State of hunger during COVID-19 in the United States: How a pandemic exacerbated food insecurity

“The first and most important change that happened to SNAP at the beginning of the pandemic was to make profits much more generous to all eligible households, not just the lowest-income households,” says Dr. Bauer. From April to September 2020, SNAP and P-EBT combined monthly redemption of $ 8.4 billion. This is an 86.4% increase compared to the same period in 2019. USDA Economic Research Service..

It was a huge benefit to many, and these programs were not without some inconsistencies. For example, according to Dr. Bauer, the temporary emergency expansion of SNAP in 2020 actually blocked access for the lowest-income households as more households were eligible. They were no longer eligible as they had already received the maximum benefits available. That is, it did not increase. Pandemic aid From them.

“The final thing that happened was that” better “SNAP-eligible families saw a significant increase in benefits, and” worse “family did not see an increase in benefits,” says Dr. Bauer.

To supplement federal assistance, many members of the marginalized community have come up with unique imaginative solutions that can help mitigate hunger at the local level. According to Dr. Bowen, the first study “not only discovered hardships and difficulties, but also stories of resilience, creativity, and unity,” she says. “Federal food assistance programs were paramount to family survival, but food pantry and other forms of private and non-profit assistance (often small) were inadequate or unavailable if federal programs were inadequate or unavailable. It was an essential temporary gap. “

This is by La Semilla, a group of immigrant community organizers. Distribute about 800 boxes of fresh food a week For an almost undocumented family living in a trailer park in Durham and Raleigh. One of the five undocumented mothers lost her job at McDonald’s the same month her husband was detained by ICE.

“People like this call on me to ask for money, but I don’t have it,” La Semira organizer Ivan Almonte tells SELF. “But I can find food, and food is something that people no longer run out of.”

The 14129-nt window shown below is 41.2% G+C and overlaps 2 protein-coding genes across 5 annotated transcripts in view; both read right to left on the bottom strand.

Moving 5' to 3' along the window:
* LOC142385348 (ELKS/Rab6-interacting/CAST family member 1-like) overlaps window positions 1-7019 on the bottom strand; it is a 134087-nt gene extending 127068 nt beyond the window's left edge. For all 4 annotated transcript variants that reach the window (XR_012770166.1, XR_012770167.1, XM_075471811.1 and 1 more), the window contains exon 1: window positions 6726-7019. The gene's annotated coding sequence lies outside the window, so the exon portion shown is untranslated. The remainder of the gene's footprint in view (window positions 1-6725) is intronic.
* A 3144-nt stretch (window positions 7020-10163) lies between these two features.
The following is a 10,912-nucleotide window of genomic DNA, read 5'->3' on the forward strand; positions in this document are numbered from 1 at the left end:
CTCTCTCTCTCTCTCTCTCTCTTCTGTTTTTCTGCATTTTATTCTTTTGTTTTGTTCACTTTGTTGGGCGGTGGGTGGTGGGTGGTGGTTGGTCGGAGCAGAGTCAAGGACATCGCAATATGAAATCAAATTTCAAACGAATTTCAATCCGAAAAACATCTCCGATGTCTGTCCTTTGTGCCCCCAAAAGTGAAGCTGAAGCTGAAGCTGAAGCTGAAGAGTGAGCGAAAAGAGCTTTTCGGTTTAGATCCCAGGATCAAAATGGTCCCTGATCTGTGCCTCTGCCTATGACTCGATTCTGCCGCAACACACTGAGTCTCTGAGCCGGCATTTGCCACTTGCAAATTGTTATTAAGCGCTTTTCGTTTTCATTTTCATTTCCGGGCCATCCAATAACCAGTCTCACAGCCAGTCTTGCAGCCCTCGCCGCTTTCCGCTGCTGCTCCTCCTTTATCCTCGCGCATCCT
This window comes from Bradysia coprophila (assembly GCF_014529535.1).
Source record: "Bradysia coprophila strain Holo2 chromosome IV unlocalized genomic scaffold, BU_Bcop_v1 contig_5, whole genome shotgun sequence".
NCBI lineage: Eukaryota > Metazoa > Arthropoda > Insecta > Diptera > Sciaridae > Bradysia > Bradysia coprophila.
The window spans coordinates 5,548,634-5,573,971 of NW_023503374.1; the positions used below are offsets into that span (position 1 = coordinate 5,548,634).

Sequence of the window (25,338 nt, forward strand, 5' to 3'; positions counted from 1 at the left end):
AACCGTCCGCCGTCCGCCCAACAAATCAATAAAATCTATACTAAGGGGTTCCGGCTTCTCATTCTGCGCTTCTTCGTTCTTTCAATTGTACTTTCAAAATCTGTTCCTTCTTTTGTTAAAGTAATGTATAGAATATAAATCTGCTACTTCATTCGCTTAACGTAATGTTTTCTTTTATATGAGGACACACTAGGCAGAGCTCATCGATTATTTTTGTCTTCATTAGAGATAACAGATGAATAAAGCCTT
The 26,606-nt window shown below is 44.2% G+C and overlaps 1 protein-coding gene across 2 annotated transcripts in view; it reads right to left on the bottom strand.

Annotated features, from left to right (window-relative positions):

Organizers worked with local supermarkets to bring perishable boxes to COVID-19 testing sites and local vaccination events, providing a keen lens for the necessary changes in public health and mutual aid. For Almonte, it is a subtle resistance to systems that do not serve all communities equally.

“another person [outside the immigrant community] I saw for myself the reality of the situation where people needed food and this was the place to distribute it, “says Almonte.

Returning to Kentucky, Lynn found relief in the weekly food box from CANE kitchen, Or a community agricultural nutrition company in Letcher County. The food pantry USDA Summer Food Program Every summer, when school is closed, we distribute food boxes to families and provide lunch to children. When face-to-face classes were closed during the pandemic, free and discounted lunch programs at school were not available to children, and food pantry became even more important. According to CANE board member Valerie Horn, the pantry provided 700,000 food boxes in the summer of 2020. In contrast, in 2014, the first year of the program, we provided a total of 700 boxes.

Through USDA School Lunch Exemption Extension In the program, CANE Kitchen received $ 2.2 million in 2020, compared to $ 30,000 received in 2019. It used extra money to buy local food from farmers, including mustard greens. sweet potato Fruits that are cooked and canned, sometimes with fresh ones protein The options it offers to those who need it without question.

State of hunger during COVID-19 in the United States: How a pandemic exacerbated food insecurity

Source link State of hunger during COVID-19 in the United States: How a pandemic exacerbated food insecurity

Back to top button